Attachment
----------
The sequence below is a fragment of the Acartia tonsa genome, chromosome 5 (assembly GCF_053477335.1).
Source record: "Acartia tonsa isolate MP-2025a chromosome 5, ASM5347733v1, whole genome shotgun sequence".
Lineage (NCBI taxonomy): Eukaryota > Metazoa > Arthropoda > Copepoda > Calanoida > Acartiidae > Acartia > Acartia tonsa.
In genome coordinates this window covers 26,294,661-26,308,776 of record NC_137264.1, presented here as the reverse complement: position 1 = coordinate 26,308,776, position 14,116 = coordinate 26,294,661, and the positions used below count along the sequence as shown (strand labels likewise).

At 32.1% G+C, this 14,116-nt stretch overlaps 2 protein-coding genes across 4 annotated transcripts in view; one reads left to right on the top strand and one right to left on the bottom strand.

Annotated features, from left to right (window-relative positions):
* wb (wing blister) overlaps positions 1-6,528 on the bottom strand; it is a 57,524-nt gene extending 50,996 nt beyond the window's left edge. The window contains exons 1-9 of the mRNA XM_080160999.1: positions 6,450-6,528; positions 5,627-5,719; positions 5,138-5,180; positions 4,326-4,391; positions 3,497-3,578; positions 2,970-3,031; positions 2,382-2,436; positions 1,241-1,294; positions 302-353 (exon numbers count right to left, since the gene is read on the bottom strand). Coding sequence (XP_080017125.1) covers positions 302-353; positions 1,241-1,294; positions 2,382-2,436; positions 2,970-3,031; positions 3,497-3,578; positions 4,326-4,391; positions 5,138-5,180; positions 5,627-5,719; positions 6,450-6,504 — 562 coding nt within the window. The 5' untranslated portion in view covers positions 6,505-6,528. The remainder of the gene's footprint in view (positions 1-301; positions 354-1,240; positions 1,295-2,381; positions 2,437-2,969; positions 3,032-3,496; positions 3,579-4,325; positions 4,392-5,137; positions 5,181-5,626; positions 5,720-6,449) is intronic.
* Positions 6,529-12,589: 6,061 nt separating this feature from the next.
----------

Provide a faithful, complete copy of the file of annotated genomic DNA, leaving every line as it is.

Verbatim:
The sequence below is a fragment of the Acartia tonsa genome, chromosome 5 (assembly GCF_053477335.1).
Source record: "Acartia tonsa isolate MP-2025a chromosome 5, ASM5347733v1, whole genome shotgun sequence".
Lineage (NCBI taxonomy): Eukaryota > Metazoa > Arthropoda > Copepoda > Calanoida > Acartiidae > Acartia > Acartia tonsa.
In genome coordinates this window covers 26,294,661-26,308,776 of record NC_137264.1, presented here as the reverse complement: position 1 = coordinate 26,308,776, position 14,116 = coordinate 26,294,661, and the positions used below count along the sequence as shown (strand labels likewise).

At 32.1% G+C, this 14,116-nt stretch overlaps 2 protein-coding genes across 4 annotated transcripts in view; one reads left to right on the top strand and one right to left on the bottom strand.

Annotated features, from left to right (window-relative positions):
* wb (wing blister) overlaps positions 1-6,528 on the bottom strand; it is a 57,524-nt gene extending 50,996 nt beyond the window's left edge. The window contains exons 1-9 of the mRNA XM_080160999.1: positions 6,450-6,528; positions 5,627-5,719; positions 5,138-5,180; positions 4,326-4,391; positions 3,497-3,578; positions 2,970-3,031; positions 2,382-2,436; positions 1,241-1,294; positions 302-353 (exon numbers count right to left, since the gene is read on the bottom strand). Coding sequence (XP_080017125.1) covers positions 302-353; positions 1,241-1,294; positions 2,382-2,436; positions 2,970-3,031; positions 3,497-3,578; positions 4,326-4,391; positions 5,138-5,180; positions 5,627-5,719; positions 6,450-6,504 — 562 coding nt within the window. The 5' untranslated portion in view covers positions 6,505-6,528. The remainder of the gene's footprint in view (positions 1-301; positions 354-1,240; positions 1,295-2,381; positions 2,437-2,969; positions 3,032-3,496; positions 3,579-4,325; positions 4,392-5,137; positions 5,181-5,626; positions 5,720-6,449) is intronic.
* Positions 6,529-12,589: 6,061 nt separating this feature from the next.